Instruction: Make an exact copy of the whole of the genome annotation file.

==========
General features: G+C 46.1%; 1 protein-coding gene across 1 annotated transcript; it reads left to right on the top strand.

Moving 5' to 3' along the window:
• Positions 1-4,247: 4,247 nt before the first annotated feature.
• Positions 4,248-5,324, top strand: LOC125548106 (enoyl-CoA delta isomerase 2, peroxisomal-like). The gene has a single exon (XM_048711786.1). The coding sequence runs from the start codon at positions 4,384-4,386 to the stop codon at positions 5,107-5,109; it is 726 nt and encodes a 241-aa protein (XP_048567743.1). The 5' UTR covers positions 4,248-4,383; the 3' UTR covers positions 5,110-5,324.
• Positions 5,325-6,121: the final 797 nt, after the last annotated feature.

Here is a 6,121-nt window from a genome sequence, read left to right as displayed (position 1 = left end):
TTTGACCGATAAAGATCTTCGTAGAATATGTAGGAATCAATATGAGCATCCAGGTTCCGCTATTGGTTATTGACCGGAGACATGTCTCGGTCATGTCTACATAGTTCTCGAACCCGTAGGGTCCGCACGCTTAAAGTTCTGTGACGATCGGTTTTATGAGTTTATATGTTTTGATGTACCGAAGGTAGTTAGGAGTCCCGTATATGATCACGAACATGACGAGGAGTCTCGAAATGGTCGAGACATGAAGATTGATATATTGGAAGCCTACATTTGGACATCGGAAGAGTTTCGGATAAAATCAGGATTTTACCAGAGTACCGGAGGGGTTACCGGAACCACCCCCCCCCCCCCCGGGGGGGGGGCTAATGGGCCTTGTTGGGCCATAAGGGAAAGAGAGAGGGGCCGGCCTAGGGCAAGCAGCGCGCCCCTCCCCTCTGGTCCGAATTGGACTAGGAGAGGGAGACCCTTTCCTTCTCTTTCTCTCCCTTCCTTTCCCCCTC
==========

General features: G+C 46.1%; 1 protein-coding gene across 1 annotated transcript; it reads left to right on the top strand.

Moving 5' to 3' along the window:
• Positions 1-4,247: 4,247 nt before the first annotated feature.
• Positions 4,248-5,324, top strand: LOC125548106 (enoyl-CoA delta isomerase 2, peroxisomal-like). The gene has a single exon (XM_048711786.1). The coding sequence runs from the start codon at positions 4,384-4,386 to the stop codon at positions 5,107-5,109; it is 726 nt and encodes a 241-aa protein (XP_048567743.1). The 5' UTR covers positions 4,248-4,383; the 3' UTR covers positions 5,110-5,324.
• Positions 5,325-6,121: the final 797 nt, after the last annotated feature.

Here is a 6,121-nt window from a genome sequence, read left to right as displayed (position 1 = left end):
TTTGACCGATAAAGATCTTCGTAGAATATGTAGGAATCAATATGAGCATCCAGGTTCCGCTATTGGTTATTGACCGGAGACATGTCTCGGTCATGTCTACATAGTTCTCGAACCCGTAGGGTCCGCACGCTTAAAGTTCTGTGACGATCGGTTTTATGAGTTTATATGTTTTGATGTACCGAAGGTAGTTAGGAGTCCCGTATATGATCACGAACATGACGAGGAGTCTCGAAATGGTCGAGACATGAAGATTGATATATTGGAAGCCTACATTTGGACATCGGAAGAGTTTCGGATAAAATCAGGATTTTACCAGAGTACCGGAGGGGTTACCGGAACCACCCCCCCCCCCCCCGGGGGGGGGGCTAATGGGCCTTGTTGGGCCATAAGGGAAAGAGAGAGGGGCCGGCCTAGGGCAAGCAGCGCGCCCCTCCCCTCTGGTCCGAATTGGACTAGGAGAGGGAGACCCTTTCCTTCTCTTTCTCTCCCTTCCTTTCCCCCTC